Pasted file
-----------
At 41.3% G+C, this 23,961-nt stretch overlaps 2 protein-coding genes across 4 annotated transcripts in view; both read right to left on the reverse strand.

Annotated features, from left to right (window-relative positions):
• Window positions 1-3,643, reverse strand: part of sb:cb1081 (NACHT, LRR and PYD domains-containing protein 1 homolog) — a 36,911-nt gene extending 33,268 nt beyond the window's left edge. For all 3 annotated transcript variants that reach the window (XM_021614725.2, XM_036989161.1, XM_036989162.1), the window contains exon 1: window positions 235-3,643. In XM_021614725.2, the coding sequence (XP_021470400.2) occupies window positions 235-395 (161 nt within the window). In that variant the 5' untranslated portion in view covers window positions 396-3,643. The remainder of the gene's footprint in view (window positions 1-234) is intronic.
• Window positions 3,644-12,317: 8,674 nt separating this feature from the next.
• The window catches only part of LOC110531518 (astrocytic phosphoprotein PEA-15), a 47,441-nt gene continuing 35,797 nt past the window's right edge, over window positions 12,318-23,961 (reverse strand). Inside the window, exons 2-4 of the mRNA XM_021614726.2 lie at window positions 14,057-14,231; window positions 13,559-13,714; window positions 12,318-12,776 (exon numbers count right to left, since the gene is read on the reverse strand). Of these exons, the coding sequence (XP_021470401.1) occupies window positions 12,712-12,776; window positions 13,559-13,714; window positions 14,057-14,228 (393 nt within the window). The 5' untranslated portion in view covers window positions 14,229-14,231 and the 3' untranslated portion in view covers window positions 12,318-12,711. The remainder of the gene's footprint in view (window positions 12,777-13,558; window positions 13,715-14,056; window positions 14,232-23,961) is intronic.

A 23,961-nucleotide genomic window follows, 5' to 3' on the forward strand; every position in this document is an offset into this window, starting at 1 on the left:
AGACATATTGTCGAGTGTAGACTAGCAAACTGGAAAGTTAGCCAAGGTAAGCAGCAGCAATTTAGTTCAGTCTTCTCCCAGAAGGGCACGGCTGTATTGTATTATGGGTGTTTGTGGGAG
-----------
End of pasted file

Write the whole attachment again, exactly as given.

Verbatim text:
At 41.3% G+C, this 23,961-nt stretch overlaps 2 protein-coding genes across 4 annotated transcripts in view; both read right to left on the reverse strand.

Annotated features, from left to right (window-relative positions):
• Window positions 1-3,643, reverse strand: part of sb:cb1081 (NACHT, LRR and PYD domains-containing protein 1 homolog) — a 36,911-nt gene extending 33,268 nt beyond the window's left edge. For all 3 annotated transcript variants that reach the window (XM_021614725.2, XM_036989161.1, XM_036989162.1), the window contains exon 1: window positions 235-3,643. In XM_021614725.2, the coding sequence (XP_021470400.2) occupies window positions 235-395 (161 nt within the window). In that variant the 5' untranslated portion in view covers window positions 396-3,643. The remainder of the gene's footprint in view (window positions 1-234) is intronic.
• Window positions 3,644-12,317: 8,674 nt separating this feature from the next.
• The window catches only part of LOC110531518 (astrocytic phosphoprotein PEA-15), a 47,441-nt gene continuing 35,797 nt past the window's right edge, over window positions 12,318-23,961 (reverse strand). Inside the window, exons 2-4 of the mRNA XM_021614726.2 lie at window positions 14,057-14,231; window positions 13,559-13,714; window positions 12,318-12,776 (exon numbers count right to left, since the gene is read on the reverse strand). Of these exons, the coding sequence (XP_021470401.1) occupies window positions 12,712-12,776; window positions 13,559-13,714; window positions 14,057-14,228 (393 nt within the window). The 5' untranslated portion in view covers window positions 14,229-14,231 and the 3' untranslated portion in view covers window positions 12,318-12,711. The remainder of the gene's footprint in view (window positions 12,777-13,558; window positions 13,715-14,056; window positions 14,232-23,961) is intronic.

A 23,961-nucleotide genomic window follows, 5' to 3' on the forward strand; every position in this document is an offset into this window, starting at 1 on the left:
AGACATATTGTCGAGTGTAGACTAGCAAACTGGAAAGTTAGCCAAGGTAAGCAGCAGCAATTTAGTTCAGTCTTCTCCCAGAAGGGCACGGCTGTATTGTATTATGGGTGTTTGTGGGAG